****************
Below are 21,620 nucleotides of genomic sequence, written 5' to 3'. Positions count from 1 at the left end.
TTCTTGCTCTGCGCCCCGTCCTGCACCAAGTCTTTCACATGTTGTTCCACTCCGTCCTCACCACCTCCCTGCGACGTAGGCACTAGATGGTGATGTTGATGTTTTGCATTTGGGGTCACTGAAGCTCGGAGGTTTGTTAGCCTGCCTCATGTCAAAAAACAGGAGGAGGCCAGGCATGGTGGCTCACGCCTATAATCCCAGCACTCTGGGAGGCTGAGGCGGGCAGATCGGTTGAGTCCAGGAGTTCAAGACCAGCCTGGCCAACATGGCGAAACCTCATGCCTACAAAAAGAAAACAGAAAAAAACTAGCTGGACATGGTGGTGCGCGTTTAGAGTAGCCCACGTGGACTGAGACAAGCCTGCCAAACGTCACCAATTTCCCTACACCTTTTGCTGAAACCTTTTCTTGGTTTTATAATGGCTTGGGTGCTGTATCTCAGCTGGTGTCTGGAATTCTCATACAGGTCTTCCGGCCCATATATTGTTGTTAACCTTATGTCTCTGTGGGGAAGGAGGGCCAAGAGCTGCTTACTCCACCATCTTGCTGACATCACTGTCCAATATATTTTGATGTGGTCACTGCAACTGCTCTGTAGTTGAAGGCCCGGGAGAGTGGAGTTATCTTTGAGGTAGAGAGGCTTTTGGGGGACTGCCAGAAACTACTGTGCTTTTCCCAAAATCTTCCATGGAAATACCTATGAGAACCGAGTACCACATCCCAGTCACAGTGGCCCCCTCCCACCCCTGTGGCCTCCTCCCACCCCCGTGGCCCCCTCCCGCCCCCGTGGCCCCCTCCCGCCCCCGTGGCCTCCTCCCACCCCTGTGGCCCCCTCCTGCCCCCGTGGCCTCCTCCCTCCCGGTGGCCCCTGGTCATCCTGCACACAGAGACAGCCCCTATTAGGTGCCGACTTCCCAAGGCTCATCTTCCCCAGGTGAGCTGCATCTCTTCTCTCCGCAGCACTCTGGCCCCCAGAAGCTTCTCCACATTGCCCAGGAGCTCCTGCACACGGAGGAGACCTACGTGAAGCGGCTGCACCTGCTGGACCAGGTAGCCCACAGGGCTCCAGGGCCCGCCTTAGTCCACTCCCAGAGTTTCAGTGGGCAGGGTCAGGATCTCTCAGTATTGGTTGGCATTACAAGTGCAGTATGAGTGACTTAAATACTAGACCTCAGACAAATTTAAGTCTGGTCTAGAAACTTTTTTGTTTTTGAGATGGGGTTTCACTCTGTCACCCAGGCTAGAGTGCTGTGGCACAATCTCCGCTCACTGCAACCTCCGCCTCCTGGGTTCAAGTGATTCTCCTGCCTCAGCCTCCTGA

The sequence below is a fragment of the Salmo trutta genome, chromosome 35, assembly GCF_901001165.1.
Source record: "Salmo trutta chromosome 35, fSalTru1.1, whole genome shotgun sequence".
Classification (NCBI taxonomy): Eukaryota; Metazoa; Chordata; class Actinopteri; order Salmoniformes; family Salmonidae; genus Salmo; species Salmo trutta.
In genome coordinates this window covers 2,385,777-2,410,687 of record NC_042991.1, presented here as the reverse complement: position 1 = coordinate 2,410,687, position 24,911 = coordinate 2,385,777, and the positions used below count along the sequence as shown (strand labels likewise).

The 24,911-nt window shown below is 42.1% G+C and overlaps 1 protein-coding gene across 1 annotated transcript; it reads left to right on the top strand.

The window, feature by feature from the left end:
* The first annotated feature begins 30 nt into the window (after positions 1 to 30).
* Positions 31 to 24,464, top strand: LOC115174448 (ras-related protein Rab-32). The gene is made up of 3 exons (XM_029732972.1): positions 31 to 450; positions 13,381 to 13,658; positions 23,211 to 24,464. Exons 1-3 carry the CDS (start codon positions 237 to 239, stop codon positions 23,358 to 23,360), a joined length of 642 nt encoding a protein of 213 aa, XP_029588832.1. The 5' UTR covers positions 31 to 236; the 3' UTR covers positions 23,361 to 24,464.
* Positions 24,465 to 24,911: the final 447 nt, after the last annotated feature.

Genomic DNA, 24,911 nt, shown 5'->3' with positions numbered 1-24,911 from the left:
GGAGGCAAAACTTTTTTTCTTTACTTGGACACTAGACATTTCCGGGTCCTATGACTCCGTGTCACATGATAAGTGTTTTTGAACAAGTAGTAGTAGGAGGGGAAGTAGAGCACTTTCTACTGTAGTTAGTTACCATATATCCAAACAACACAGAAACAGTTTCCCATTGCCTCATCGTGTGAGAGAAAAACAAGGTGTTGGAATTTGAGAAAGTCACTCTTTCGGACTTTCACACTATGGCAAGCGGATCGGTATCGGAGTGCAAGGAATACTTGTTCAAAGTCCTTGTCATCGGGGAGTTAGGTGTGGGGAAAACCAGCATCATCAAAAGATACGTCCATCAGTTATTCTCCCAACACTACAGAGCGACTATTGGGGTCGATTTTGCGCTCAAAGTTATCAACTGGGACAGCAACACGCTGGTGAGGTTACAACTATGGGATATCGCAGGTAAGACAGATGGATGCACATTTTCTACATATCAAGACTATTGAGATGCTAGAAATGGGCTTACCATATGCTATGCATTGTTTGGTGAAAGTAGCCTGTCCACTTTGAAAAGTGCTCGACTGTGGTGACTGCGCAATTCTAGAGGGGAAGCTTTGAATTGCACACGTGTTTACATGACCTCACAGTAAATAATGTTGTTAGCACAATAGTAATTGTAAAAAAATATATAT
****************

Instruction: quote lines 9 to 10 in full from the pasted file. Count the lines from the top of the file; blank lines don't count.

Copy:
* The first annotated feature begins 30 nt into the window (after positions 1 to 30).
* Positions 31 to 24,464, top strand: LOC115174448 (ras-related protein Rab-32). The gene is made up of 3 exons (XM_029732972.1): positions 31 to 450; positions 13,381 to 13,658; positions 23,211 to 24,464. Exons 1-3 carry the CDS (start codon positions 237 to 239, stop codon positions 23,358 to 23,360), a joined length of 642 nt encoding a protein of 213 aa, XP_029588832.1. The 5' UTR covers positions 31 to 236; the 3' UTR covers positions 23,361 to 24,464.